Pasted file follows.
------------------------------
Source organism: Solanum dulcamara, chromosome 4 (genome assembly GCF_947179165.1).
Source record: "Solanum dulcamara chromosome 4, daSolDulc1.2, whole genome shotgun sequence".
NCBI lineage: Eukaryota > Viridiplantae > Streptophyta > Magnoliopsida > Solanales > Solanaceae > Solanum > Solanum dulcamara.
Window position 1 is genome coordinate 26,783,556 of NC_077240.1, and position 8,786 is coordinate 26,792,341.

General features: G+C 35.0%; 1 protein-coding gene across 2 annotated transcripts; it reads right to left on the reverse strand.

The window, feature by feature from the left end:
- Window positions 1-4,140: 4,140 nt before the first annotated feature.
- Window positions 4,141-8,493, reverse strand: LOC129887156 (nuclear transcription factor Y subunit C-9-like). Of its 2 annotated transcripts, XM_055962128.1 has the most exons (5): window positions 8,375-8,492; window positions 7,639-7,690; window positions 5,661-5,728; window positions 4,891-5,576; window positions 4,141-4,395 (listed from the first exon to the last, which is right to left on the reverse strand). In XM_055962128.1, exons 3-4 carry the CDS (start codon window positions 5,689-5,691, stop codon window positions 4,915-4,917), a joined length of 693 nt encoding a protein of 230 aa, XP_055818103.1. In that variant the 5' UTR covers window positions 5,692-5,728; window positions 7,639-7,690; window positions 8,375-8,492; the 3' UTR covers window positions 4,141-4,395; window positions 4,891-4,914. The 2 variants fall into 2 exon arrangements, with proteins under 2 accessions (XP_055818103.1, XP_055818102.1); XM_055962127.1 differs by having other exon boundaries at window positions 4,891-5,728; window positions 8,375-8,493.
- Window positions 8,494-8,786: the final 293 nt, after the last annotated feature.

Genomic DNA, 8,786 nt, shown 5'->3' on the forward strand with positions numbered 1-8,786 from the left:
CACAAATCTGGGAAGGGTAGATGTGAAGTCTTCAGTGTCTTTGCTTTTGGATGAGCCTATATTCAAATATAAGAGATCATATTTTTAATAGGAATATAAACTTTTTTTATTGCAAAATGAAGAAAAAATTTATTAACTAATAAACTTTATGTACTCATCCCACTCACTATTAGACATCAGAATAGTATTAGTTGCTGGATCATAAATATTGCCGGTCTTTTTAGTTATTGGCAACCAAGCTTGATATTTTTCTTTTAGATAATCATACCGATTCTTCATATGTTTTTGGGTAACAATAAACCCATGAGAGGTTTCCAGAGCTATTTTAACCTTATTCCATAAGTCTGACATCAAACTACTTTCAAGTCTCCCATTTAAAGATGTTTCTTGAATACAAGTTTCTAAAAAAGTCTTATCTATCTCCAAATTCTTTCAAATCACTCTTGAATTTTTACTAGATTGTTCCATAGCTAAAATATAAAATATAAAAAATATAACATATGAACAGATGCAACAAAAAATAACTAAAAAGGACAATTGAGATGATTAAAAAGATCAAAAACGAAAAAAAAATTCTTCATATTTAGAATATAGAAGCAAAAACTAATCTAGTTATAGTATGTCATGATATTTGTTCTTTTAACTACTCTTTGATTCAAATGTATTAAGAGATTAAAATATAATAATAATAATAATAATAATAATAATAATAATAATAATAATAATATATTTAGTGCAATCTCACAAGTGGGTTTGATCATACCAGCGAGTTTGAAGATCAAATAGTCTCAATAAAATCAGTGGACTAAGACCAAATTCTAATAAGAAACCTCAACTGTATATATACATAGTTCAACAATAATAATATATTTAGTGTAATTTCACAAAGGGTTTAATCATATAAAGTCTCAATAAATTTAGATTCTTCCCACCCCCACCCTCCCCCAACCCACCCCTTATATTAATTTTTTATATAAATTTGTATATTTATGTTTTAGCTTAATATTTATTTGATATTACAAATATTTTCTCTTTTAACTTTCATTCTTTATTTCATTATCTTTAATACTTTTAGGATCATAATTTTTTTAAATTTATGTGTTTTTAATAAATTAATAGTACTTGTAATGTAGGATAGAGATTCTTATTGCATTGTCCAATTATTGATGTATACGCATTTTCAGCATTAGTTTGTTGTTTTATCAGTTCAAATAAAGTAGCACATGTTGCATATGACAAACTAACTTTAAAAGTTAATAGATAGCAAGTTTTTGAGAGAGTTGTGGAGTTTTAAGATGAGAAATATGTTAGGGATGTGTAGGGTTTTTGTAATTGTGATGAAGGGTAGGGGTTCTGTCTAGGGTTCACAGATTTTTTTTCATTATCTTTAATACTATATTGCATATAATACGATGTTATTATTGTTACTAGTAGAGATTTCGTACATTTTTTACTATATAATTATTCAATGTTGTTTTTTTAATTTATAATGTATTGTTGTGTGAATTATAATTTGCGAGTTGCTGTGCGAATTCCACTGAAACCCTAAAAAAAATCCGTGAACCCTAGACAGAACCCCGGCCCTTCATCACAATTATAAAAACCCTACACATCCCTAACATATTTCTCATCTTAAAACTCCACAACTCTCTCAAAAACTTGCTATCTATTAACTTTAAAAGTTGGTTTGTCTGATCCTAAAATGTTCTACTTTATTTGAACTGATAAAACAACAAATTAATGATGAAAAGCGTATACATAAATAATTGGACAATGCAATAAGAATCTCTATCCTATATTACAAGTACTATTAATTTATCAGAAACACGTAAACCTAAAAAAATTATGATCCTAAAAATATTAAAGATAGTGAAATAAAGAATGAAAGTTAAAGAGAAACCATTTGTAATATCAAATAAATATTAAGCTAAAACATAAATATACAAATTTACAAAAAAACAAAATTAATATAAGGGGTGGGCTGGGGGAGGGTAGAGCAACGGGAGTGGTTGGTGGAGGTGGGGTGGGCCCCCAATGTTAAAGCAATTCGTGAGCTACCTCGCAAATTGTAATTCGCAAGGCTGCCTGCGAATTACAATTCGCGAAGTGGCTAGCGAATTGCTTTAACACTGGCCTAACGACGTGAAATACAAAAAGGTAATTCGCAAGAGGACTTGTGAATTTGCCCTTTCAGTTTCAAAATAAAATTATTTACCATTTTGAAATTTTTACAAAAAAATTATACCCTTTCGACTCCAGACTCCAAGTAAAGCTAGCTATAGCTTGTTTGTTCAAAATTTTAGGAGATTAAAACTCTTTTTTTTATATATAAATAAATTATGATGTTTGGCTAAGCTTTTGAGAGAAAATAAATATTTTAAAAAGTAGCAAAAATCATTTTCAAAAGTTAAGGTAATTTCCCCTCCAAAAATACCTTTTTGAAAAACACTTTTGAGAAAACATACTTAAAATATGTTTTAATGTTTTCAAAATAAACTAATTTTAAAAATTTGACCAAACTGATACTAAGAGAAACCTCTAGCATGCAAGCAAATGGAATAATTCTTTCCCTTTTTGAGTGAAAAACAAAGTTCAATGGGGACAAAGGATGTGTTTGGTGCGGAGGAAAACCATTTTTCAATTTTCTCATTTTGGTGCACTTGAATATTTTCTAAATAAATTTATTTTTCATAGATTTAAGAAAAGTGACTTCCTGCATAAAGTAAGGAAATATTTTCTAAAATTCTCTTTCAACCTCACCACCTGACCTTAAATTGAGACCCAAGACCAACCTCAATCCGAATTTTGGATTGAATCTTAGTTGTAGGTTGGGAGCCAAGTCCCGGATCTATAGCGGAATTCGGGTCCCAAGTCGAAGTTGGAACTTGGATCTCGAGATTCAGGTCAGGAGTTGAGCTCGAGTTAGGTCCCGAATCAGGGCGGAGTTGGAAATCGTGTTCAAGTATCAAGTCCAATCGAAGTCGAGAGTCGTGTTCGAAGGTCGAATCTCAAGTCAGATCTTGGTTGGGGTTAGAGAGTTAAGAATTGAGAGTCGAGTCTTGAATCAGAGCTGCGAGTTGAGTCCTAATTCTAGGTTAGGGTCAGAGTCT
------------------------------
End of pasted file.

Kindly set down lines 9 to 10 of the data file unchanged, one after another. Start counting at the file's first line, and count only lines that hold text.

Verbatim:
- Window positions 8,494-8,786: the final 293 nt, after the last annotated feature.

Genomic DNA, 8,786 nt, shown 5'->3' on the forward strand with positions numbered 1-8,786 from the left: